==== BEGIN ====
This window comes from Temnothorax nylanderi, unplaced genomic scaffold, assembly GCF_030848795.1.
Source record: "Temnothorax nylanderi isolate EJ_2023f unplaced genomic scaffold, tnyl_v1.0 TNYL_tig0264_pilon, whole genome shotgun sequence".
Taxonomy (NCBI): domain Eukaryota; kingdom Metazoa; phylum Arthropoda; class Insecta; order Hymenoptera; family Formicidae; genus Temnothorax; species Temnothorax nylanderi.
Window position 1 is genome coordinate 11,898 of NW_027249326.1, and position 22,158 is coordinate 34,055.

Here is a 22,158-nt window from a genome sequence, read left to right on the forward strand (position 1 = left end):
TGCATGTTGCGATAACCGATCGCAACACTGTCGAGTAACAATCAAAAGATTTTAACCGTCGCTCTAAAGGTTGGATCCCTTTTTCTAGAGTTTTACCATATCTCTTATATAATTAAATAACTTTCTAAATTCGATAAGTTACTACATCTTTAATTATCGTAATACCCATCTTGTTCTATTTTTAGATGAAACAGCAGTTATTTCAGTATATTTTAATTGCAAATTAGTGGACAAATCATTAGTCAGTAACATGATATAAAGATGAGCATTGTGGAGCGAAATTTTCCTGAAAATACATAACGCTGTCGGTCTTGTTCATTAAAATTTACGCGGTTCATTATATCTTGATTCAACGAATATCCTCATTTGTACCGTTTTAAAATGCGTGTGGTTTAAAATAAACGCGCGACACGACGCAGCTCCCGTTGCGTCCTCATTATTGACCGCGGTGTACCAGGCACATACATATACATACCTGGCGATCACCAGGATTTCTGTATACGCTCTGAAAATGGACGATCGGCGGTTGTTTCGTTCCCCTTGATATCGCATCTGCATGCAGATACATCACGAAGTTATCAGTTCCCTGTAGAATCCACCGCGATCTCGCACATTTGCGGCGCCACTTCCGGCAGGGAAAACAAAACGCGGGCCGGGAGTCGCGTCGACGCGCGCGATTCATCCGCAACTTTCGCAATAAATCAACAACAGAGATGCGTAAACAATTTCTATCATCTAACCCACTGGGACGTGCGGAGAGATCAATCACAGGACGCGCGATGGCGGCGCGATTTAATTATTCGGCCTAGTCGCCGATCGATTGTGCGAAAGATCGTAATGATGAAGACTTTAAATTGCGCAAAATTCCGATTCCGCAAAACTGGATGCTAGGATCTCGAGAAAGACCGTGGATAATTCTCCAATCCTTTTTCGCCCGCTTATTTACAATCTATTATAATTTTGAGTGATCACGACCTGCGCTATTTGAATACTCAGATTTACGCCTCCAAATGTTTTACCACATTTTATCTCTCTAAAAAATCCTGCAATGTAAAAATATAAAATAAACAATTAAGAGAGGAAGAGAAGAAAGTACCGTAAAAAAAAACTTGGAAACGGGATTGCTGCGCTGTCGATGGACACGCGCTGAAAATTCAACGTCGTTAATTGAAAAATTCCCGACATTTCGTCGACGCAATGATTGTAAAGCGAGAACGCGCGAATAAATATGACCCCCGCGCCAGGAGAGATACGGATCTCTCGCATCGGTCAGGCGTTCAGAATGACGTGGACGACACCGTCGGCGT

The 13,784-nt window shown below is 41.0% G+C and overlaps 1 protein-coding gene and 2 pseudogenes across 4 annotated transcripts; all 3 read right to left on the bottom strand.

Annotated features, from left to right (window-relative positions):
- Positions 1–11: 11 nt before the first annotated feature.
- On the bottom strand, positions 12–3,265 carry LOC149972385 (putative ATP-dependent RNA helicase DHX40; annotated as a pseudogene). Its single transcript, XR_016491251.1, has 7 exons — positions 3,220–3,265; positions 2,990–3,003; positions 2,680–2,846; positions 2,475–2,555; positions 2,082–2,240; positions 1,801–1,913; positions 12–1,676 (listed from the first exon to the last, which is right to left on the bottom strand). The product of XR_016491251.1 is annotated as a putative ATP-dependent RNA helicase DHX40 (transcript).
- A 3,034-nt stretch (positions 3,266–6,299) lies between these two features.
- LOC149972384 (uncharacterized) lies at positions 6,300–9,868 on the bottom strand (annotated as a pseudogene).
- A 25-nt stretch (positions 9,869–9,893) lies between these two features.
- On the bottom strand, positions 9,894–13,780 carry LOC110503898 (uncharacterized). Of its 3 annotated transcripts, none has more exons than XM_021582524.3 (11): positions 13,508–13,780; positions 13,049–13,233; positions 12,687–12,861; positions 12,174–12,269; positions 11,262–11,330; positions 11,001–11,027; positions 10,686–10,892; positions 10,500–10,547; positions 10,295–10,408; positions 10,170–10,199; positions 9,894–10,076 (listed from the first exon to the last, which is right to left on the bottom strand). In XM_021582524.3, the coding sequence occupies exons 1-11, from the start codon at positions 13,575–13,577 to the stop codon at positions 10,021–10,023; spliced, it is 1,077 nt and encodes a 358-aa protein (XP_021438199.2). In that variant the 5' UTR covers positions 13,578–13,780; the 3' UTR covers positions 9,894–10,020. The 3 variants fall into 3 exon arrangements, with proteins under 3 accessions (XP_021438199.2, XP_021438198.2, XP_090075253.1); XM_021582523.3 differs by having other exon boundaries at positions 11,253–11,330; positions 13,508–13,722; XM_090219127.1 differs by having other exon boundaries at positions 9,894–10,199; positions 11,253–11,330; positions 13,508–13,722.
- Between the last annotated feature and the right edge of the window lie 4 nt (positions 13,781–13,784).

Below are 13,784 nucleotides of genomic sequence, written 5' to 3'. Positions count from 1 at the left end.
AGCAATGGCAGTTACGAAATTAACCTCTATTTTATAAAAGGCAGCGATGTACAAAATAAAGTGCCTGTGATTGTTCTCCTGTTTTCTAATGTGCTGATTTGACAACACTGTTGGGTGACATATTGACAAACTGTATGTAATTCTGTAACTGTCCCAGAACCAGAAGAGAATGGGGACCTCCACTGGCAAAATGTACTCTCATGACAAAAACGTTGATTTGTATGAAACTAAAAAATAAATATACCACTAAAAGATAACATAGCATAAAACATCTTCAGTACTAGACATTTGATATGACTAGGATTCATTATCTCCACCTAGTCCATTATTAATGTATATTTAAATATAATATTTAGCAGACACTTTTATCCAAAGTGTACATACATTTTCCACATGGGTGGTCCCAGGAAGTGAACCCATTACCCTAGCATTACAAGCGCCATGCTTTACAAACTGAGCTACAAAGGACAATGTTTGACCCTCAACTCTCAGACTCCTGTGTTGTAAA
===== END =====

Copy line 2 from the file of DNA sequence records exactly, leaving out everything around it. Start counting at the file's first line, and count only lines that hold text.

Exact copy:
Source record: "Temnothorax nylanderi isolate EJ_2023f unplaced genomic scaffold, tnyl_v1.0 TNYL_tig0264_pilon, whole genome shotgun sequence".